HEMELBLOM (1971), CARNARVON, NORTHERN CAPE
Die Hemelblom, 1971, (The sky flower) by Jan Rabie is a Sci-fi novel about the Galactic Council that sends "sky flowers" to the hopelessly polluted and exploited earth, which then covered the earth and supplanted all other life. So it is an early warning about the dangers of pollution to the earth and its inhabitants. The sky flowers will wither as soon as they covered the whole earth, and it will leave a clean uninhabited earth. The scientists who serve in Cape 2, the space observation station on the Karoo side of the Boland coastal mountains, is surprised at the appearance of the sky flower. They are the commander Francois Korsten, the engineering student Bill Murray and botanist Peter Jordan. Then are abducted by Marwa, an alien working for the Galactic Council. (Translated from Afrikaans)
DIE HEMELBLOM # 1, CARNARVON, NORTHERN CAPE
CHRIS FORDER'S TELESCOPE, CEDERBERG ASTRONOMICAL OBSERVATORY, WESTERN CAPE
"We got music going - we try to keep it to calm music, so that we are not too excited. If you get to excited then things start going wrong and you start doing stupid things. You must just keep calm the whole time while you are imaging. After all the stars will wait - if you don’t get them tonight, you can get them tomorrow night. Time is nothing to them, time is everything to us." - Chris Forder. Amateur Telescope builder.
THE MARWA'S CAVE, (FROM JAN RABIE'S "DIE HEMELBLOM" 1971), TRUITJIESKRAAL, CEDERBERG
'For real, that is not a shadow, but a upright being squeezed up against the edge. Kind of like a human form with two arms and legs, a narrow, oval face framed by a cap looking like a bare skull, clothed in a blue overall that they only had a glimpse of previously. Dead quiet. Francois lowers the torch, lifts it again. One thing is for sure : this being is just as afraid as they are.' -
From Hemelblom (Heaven flower) by Jan Rabie, 1971. Translated from the original Afrikaans.
SALT, SAAO, SUTHERLAND, NORTHERN CAPE
The Southern African Large Telescope (SALT) is the largest single optical telescope in the southern hemisphere and among the largest in the world.
'With the 1.9m we were looking at the spectra itself. Like looking at a prism, we used refraction gratings where you could shift the light and look at different parts of the color spectrum - from there you can tell from what stars were made of and so forth. Just doing star gazing, especially if you look at Jupiter and Saturn, it blows your mind away. If you look at Jupiter it looks like a solar system on its own. The big mother planet with a few small moons around it, and from time to time you see one of the moons disappear. Then you look at Saturn with the nice rings around it, it looks like a sombrero - that is just unbelievable. My first three years I was working with other people, as I was undergoing training. From there on most of the time I was on my own. Sometimes for 14 hours in winter, just with a CD player, my night lunch and my coffee. Then it is up to you to make all the decisions. You just got to make sure you stay awake and alert. Otherwise you can screw up big time. I did fall asleep, but the thing is, if you feel you are tired it is best to close the dome, switch everything off and sit and sleep. If you leave things on and you fall asleep then you are in trouble.’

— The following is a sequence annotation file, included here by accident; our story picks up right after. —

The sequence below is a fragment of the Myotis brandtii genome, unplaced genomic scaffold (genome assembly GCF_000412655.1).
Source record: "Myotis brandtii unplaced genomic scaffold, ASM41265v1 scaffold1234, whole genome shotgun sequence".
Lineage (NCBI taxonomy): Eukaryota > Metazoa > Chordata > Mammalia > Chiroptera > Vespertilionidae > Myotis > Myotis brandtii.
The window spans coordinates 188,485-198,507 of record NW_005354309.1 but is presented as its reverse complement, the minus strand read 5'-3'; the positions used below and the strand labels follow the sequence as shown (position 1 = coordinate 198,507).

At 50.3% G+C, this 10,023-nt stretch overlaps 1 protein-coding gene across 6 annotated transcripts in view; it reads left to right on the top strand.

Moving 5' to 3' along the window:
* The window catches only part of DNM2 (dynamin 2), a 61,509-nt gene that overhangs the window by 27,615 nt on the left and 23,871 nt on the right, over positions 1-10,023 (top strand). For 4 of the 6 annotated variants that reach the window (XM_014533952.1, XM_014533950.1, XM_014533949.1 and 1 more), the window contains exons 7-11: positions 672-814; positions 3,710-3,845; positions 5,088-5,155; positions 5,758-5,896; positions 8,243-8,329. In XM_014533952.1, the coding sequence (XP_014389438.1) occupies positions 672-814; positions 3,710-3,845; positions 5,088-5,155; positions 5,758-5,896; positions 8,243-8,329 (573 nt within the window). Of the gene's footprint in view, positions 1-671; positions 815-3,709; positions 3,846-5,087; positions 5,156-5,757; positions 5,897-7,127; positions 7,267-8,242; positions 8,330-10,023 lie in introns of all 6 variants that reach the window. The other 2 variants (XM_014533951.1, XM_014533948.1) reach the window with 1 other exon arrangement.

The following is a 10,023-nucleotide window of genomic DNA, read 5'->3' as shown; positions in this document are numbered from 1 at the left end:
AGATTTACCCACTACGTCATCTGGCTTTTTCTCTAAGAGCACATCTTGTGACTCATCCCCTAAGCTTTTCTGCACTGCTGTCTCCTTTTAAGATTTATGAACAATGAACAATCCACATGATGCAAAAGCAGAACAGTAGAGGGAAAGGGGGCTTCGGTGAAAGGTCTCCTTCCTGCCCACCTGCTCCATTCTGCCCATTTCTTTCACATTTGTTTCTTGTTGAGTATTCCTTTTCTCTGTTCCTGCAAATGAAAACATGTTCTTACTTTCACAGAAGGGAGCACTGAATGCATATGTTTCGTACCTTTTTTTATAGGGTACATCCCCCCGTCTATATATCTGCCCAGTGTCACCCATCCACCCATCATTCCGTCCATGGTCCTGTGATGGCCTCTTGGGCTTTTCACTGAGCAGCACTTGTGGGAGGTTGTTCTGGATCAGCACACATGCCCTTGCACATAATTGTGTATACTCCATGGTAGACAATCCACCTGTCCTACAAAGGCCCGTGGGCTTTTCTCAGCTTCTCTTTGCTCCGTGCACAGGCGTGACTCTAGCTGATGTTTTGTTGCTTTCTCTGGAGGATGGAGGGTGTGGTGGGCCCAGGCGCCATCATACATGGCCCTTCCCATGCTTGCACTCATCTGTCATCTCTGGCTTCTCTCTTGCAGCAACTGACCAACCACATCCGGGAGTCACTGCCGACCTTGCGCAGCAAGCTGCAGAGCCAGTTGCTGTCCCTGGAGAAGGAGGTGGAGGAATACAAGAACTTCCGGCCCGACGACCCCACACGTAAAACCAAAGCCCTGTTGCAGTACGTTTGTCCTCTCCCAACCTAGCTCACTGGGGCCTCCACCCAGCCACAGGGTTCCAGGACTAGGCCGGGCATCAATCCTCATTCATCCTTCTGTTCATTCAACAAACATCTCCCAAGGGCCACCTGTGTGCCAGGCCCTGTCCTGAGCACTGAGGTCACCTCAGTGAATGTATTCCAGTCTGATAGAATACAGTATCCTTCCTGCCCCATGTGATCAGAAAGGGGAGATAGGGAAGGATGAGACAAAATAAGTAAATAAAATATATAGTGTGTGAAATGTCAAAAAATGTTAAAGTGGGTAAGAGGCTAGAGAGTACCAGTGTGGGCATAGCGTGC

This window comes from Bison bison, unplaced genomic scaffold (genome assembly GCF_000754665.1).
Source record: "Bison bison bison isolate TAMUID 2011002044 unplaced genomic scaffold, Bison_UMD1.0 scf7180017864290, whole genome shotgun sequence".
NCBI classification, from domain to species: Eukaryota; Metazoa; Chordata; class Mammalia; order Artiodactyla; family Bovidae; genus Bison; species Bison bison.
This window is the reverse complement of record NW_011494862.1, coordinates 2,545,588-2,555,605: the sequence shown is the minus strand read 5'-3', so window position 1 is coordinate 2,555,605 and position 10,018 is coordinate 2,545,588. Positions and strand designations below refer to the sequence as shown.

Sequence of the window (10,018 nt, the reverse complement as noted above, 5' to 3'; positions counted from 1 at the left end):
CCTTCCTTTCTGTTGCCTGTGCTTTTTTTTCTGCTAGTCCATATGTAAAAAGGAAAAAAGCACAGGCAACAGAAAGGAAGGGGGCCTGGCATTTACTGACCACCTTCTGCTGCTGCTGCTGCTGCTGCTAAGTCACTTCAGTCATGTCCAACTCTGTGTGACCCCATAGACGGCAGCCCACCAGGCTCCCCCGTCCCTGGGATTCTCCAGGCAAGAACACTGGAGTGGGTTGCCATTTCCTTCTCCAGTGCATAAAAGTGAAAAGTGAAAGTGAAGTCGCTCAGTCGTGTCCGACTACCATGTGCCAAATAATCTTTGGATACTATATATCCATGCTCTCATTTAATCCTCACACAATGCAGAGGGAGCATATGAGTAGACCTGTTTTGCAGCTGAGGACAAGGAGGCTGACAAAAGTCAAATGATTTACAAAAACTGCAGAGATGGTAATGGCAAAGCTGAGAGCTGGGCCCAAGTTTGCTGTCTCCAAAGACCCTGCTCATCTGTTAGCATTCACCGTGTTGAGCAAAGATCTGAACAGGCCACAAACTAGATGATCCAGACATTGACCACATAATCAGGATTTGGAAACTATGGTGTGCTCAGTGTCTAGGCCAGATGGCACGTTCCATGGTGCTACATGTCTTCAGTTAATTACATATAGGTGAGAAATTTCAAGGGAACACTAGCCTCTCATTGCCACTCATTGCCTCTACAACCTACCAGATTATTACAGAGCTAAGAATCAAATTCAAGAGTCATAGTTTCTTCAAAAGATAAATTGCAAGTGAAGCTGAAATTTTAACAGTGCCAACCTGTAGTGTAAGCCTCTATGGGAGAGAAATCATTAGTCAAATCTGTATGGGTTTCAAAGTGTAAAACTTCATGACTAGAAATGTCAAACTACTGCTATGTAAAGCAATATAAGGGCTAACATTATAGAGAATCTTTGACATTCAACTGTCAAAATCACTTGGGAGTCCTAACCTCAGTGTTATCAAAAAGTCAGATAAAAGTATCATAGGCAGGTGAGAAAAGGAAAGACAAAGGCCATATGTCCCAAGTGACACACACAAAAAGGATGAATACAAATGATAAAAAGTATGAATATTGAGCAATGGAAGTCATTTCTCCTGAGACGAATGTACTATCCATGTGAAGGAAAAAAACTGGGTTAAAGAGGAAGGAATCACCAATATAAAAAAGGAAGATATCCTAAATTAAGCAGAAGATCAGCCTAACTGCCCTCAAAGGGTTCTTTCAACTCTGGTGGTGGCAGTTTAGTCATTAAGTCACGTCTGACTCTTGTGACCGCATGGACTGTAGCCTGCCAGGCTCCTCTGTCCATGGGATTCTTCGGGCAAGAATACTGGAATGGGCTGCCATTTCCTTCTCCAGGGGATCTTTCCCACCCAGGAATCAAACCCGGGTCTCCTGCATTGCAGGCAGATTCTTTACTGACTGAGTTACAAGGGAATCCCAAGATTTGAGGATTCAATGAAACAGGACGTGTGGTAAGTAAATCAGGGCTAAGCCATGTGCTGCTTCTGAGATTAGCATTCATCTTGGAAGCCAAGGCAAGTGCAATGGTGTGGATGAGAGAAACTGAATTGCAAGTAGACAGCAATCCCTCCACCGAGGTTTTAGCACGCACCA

Francois van Wyk, Night Assistant and service observer, South African Astronomical Observatory, Sutherland.
SKAAP, CARNAVON, NORTHERN CAPE
'Some people have this strange notion that there is a clash between religion and science. Especially when they come to a poor congregation, where the majority are poor people, they will think that they are perhaps creationist type of people - who reject science per se. That is not even close to the truth. In fact I think we love science, we love to know more. We may have a certain interpretation of the wonders of creation, we believe in a creator, we believe that God not only created everything but that we are part of that creation and we want to really like to dispel the notion of science versus religion as always clashing. The Bible was never written with the intention of writing up a science handbook.'
Dr. Isak Potgieter, Pastor, United Reformed Church, Carnavon.
TEMBA MATOMELA, EDUCATOR, PLANETARIUM OUTREACH OFFICER, EXPERT OF INDIGENOUS ASTRONOMY
'Meteorites or shooting stars are regarded in the Xhosa speaking community as a bad luck omen. This is because it is believed that when somebody dies they become an ancestor and the spirit of that dead person is wandering among the stars guarding us from the evil spirits. So if perhaps one dies as a bad person then that person would be a bad spirit or ancestor and up in the celestial sphere the good ancestors would kick out the bad ancestors - so when you see a meteor coming down you are actually seeing one of those bad ancestors being kicked out of the celestial sphere and it falls down. When you see this we say ‘let the bad luck pass us for we are not the only one who saw that’ - meaning that we associate that with bad spirit.'